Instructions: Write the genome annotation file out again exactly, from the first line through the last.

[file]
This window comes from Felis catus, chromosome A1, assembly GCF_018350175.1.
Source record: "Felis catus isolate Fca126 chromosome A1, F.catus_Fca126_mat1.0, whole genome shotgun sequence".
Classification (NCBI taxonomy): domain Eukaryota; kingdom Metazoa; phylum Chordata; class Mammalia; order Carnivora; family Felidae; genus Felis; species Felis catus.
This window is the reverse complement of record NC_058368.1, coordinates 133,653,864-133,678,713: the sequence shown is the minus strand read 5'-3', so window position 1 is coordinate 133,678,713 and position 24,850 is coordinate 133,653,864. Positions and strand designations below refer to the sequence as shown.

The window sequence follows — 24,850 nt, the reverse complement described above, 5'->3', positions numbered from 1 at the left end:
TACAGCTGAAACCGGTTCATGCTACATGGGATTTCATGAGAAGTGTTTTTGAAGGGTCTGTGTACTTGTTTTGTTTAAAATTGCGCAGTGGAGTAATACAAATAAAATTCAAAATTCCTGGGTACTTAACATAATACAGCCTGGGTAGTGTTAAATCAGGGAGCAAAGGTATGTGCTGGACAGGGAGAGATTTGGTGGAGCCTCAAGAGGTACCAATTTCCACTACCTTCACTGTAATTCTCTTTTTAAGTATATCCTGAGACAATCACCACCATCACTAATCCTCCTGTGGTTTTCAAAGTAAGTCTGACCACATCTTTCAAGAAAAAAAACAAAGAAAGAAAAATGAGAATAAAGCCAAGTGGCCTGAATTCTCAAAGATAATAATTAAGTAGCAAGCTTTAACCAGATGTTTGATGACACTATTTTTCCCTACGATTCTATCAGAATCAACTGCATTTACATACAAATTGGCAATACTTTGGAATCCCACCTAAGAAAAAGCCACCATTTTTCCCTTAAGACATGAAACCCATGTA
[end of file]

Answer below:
This window comes from Felis catus, chromosome A1, assembly GCF_018350175.1.
Source record: "Felis catus isolate Fca126 chromosome A1, F.catus_Fca126_mat1.0, whole genome shotgun sequence".
Classification (NCBI taxonomy): domain Eukaryota; kingdom Metazoa; phylum Chordata; class Mammalia; order Carnivora; family Felidae; genus Felis; species Felis catus.
This window is the reverse complement of record NC_058368.1, coordinates 133,653,864-133,678,713: the sequence shown is the minus strand read 5'-3', so window position 1 is coordinate 133,678,713 and position 24,850 is coordinate 133,653,864. Positions and strand designations below refer to the sequence as shown.

The window sequence follows — 24,850 nt, the reverse complement described above, 5'->3', positions numbered from 1 at the left end:
TACAGCTGAAACCGGTTCATGCTACATGGGATTTCATGAGAAGTGTTTTTGAAGGGTCTGTGTACTTGTTTTGTTTAAAATTGCGCAGTGGAGTAATACAAATAAAATTCAAAATTCCTGGGTACTTAACATAATACAGCCTGGGTAGTGTTAAATCAGGGAGCAAAGGTATGTGCTGGACAGGGAGAGATTTGGTGGAGCCTCAAGAGGTACCAATTTCCACTACCTTCACTGTAATTCTCTTTTTAAGTATATCCTGAGACAATCACCACCATCACTAATCCTCCTGTGGTTTTCAAAGTAAGTCTGACCACATCTTTCAAGAAAAAAAACAAAGAAAGAAAAATGAGAATAAAGCCAAGTGGCCTGAATTCTCAAAGATAATAATTAAGTAGCAAGCTTTAACCAGATGTTTGATGACACTATTTTTCCCTACGATTCTATCAGAATCAACTGCATTTACATACAAATTGGCAATACTTTGGAATCCCACCTAAGAAAAAGCCACCATTTTTCCCTTAAGACATGAAACCCATGTA